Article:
Mulder means dweller at the mill


Mulder means dweller at the mill

The associated coat  of arms for this name are  recorded in J.B Rietstaps Armorial General. Illustrated by V & H.V Rolland’s. This Monumental work took 23 years to complete and  85,000 coats of Arms are  included in this work. This French surname of MULDER was  an occupational name for a dweller  at the mill, or indeed for the miller himself.  The mill, whether powered by water, wind or (occasionally) animals, was  an important centre in every  medieval settlement; it was normally operated by an agent of the local landowner, and  individual peasants were  compelled to come to him to have their corn ground into flour, a proportion of the ground corn being  kept by the miller by way of payment. Medieval records disclose a tendency on the part of the millers to substitute grain of poor quality for the good  grain they were  given to grind. Thus,  as a group  they were  not popular, although many  were  among the most  wealthy  of a village. The name is also

spelt  MUELDER. Hermann Richard MUELDER, born on the 7th December, 1905,  was  an educator, and  his appointments included Professor of History and  Dean at Knox College, Galesburg, Illinois, and  he was  the author and  editor of several books. Because of the close relationship between the English  and  German languages, some Germans are  able  to transform their names to the English  form just by dropping a single  letter.  Many Germans have re-spelt their names in America. A great number of immigrants from Germany settled in Pennsylvania. After the start  of the first World War, Germans in great numbers Anglicized  their names in an effort to remove all doubt  as to their patriotism. Afterwards some changed back,  and  then  during World War II the problem became acute once more,  and  the changing started all over again, although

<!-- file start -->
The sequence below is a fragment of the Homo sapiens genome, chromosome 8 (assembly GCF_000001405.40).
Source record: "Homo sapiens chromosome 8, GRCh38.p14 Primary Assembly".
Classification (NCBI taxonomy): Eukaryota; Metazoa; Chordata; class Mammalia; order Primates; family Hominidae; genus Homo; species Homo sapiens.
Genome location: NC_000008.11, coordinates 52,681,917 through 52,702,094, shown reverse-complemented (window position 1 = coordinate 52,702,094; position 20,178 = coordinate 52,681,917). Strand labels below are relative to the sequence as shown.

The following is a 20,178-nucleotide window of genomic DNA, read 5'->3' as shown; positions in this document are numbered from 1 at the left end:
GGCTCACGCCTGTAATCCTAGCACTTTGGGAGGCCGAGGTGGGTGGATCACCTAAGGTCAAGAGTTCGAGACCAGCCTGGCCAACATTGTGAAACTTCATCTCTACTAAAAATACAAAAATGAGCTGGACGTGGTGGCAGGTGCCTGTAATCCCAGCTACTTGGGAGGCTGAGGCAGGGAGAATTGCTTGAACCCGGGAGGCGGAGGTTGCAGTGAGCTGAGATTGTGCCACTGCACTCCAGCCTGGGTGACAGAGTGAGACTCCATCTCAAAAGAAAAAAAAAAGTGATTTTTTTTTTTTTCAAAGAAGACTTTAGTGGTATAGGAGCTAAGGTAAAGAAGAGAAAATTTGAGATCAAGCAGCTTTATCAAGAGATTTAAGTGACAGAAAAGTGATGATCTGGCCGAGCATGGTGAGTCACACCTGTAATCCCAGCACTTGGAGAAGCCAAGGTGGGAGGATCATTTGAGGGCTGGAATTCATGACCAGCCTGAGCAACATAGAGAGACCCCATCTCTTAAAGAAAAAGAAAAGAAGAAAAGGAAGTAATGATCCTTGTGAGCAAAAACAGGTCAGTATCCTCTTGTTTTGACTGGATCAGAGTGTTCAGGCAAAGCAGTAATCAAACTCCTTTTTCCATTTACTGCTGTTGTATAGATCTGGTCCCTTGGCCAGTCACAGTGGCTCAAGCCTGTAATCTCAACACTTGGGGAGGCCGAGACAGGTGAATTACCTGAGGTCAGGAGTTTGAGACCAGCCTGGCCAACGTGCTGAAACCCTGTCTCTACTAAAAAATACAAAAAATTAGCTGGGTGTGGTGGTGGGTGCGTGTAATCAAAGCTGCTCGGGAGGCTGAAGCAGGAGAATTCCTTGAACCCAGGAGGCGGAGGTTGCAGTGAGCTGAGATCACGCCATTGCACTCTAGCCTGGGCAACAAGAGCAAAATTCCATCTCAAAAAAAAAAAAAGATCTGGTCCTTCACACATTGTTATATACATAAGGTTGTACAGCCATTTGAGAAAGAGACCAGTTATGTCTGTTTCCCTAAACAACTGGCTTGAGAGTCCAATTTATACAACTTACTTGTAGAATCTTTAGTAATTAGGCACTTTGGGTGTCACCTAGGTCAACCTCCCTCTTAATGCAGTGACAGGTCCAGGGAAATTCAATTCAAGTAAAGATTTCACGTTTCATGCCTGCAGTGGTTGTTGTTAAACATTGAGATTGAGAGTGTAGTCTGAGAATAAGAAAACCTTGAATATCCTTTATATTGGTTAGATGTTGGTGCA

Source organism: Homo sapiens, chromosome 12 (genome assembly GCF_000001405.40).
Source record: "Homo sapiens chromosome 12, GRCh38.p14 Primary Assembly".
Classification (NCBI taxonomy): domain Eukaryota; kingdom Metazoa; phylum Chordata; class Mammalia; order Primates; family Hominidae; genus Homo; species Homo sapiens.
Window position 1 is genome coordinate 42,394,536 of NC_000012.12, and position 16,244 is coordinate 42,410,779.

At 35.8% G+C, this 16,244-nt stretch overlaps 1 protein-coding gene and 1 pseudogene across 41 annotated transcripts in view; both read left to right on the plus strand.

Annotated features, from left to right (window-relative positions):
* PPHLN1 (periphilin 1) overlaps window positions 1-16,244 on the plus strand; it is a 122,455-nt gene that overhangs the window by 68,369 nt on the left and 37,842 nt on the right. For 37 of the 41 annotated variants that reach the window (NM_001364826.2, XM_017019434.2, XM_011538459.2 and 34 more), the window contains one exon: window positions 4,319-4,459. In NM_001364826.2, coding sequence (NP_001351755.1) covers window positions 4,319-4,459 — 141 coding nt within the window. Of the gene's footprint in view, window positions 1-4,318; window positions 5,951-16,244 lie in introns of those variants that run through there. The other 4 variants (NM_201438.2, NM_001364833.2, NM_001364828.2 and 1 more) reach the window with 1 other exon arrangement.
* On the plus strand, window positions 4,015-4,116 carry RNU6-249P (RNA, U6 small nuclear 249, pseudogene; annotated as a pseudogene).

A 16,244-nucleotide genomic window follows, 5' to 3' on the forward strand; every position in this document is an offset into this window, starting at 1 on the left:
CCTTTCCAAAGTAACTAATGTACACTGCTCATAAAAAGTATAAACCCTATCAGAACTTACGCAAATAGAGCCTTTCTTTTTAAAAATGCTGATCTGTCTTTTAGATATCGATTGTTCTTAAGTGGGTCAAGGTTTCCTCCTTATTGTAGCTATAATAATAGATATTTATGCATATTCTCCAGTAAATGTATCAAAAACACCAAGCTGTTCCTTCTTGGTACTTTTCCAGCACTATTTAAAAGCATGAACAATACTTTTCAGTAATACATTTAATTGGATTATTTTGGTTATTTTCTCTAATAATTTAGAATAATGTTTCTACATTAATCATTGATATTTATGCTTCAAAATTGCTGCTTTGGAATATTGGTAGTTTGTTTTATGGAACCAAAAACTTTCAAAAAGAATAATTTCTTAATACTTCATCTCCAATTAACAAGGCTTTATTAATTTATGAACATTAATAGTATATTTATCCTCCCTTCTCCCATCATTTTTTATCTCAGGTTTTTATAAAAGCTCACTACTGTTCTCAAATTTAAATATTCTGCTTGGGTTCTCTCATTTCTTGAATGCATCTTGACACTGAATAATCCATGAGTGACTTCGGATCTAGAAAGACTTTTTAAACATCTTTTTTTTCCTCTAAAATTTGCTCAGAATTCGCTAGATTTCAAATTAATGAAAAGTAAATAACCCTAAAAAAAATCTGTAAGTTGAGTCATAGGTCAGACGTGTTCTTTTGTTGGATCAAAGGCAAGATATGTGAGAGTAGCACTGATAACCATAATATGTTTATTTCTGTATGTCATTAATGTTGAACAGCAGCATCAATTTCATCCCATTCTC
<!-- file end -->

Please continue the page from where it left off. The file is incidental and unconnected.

not with as much  intensity. German or Teutonic heraldry extended its sphere of influence over central Europe and  spread into Scandinavia. It is most  notable for its design and  treatment of crests, most  of which reflect  the arms in the charge or tinctures (colours) or both,  which is unknown in British heraldry. Teutonic Europe assembled many  arms on a single  shield,  each bearing its corresponding crest on a helmet.

ARMS –  Gules a fers-de-moline or in chief a ducal coronet of the last


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